Pacay (Inga feuillei), also known as guaba, is a South American native leguminous plant; it is also found in parts of Central America. In Peru it has been grown since the times of the Inca empire, especially in the Andes and along the coast. Apparently, Francisco Pizarro himself found this plant in the San Francisco de Trujillo bay – currently in the department of La Libertad – at the time of his conquest of Peru.
Pacay is able to adapt to different tropical climates as well as to dry and degraded soils. Fruits are produced three times a year and the best time for the harvest is between August and October.
The fruit is a 3 to 15 cm long dark green pod, which contains black seeds and a stringy white, sweet flesh.
One of the areas where it is now grown the most is Lambayeque, particularly the Jayanca district. Here, the so-called “de los valles” varieties are used. These include the silvestre, criollo, plano or gordo and plano or gordo silvestre varieties.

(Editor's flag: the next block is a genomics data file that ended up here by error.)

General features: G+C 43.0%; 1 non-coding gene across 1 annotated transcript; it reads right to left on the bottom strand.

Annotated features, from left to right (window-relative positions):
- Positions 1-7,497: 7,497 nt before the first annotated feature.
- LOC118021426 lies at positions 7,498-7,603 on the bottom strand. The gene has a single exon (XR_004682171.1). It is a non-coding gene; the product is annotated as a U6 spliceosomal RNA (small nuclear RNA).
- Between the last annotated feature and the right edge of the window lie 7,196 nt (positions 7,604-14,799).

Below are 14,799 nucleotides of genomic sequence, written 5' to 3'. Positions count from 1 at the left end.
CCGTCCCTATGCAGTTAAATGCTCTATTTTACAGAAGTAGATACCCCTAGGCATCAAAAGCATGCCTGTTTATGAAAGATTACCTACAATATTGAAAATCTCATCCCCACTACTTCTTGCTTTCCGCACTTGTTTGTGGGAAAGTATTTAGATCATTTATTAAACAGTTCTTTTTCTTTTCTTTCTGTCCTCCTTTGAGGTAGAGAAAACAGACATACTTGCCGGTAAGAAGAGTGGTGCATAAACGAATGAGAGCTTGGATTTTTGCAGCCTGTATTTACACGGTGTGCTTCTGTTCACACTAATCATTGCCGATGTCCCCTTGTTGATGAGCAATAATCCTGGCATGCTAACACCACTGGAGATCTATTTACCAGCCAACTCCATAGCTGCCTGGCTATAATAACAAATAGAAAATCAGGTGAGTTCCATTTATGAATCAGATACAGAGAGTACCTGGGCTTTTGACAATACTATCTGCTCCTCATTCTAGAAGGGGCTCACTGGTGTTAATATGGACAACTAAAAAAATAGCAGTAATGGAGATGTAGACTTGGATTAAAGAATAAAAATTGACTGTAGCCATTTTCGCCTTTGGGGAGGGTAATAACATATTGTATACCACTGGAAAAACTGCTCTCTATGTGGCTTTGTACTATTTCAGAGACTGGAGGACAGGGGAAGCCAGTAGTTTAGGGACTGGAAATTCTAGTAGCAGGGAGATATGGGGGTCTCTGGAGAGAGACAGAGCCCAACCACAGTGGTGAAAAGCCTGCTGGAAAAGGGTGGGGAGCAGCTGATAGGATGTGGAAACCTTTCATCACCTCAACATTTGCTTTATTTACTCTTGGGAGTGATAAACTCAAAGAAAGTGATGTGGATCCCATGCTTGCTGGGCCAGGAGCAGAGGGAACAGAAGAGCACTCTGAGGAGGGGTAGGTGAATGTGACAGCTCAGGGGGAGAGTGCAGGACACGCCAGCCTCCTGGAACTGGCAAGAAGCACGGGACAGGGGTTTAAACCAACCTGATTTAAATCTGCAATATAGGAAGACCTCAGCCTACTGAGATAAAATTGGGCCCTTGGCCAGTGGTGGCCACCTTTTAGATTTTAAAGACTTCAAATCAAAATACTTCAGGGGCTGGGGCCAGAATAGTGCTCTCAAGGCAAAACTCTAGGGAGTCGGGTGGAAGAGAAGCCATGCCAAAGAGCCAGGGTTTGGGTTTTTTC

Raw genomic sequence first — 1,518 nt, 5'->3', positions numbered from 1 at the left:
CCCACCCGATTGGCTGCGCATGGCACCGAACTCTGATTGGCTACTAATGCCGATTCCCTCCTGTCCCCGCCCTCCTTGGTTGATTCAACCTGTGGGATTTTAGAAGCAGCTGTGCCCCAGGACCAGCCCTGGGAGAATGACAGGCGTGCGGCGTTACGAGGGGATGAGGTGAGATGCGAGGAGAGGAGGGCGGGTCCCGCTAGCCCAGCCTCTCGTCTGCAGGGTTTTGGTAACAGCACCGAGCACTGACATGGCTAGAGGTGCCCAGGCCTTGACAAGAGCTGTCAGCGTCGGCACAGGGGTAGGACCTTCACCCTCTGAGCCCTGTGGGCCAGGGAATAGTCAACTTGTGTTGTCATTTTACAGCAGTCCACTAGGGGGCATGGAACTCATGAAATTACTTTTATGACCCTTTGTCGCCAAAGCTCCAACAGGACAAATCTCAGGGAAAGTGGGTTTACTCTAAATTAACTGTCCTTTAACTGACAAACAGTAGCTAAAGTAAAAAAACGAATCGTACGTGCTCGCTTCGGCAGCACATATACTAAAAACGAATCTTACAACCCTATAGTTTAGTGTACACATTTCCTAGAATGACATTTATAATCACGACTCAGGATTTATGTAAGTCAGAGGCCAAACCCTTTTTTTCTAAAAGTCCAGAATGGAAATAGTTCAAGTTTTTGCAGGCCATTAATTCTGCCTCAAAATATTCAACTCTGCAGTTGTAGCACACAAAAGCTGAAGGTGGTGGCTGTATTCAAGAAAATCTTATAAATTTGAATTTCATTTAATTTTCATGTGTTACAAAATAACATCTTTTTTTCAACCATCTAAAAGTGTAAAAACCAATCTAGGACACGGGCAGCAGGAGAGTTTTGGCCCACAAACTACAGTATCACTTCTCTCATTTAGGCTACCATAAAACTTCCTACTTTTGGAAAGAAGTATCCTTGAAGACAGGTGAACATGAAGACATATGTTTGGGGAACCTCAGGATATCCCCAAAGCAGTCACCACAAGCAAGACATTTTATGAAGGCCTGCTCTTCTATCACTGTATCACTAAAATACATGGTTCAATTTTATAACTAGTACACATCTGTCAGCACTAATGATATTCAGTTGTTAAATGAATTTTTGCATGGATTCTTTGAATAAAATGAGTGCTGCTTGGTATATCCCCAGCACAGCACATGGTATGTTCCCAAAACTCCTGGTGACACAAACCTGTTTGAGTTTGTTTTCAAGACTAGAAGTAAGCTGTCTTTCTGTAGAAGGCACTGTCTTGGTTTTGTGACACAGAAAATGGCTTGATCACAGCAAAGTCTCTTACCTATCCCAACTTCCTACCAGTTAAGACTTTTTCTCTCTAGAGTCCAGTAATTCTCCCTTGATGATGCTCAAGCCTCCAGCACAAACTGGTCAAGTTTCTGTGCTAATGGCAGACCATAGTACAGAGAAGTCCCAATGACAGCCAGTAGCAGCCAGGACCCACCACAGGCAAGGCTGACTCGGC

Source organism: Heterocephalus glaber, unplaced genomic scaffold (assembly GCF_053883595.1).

The local populations use the plant for many purposes: the stem filaments are dried and used in many ways to control digestion and alleviate stomach pains, while seeds are used to fight diarrhea and rheumatisms. In the kitchen, the flesh is eaten fresh or used to make ice creams and desserts.
It is important to safeguard this culture both for the age-old link it has with these lands and the Peruvian diet, and most importantly for its limited availability beyond local markets.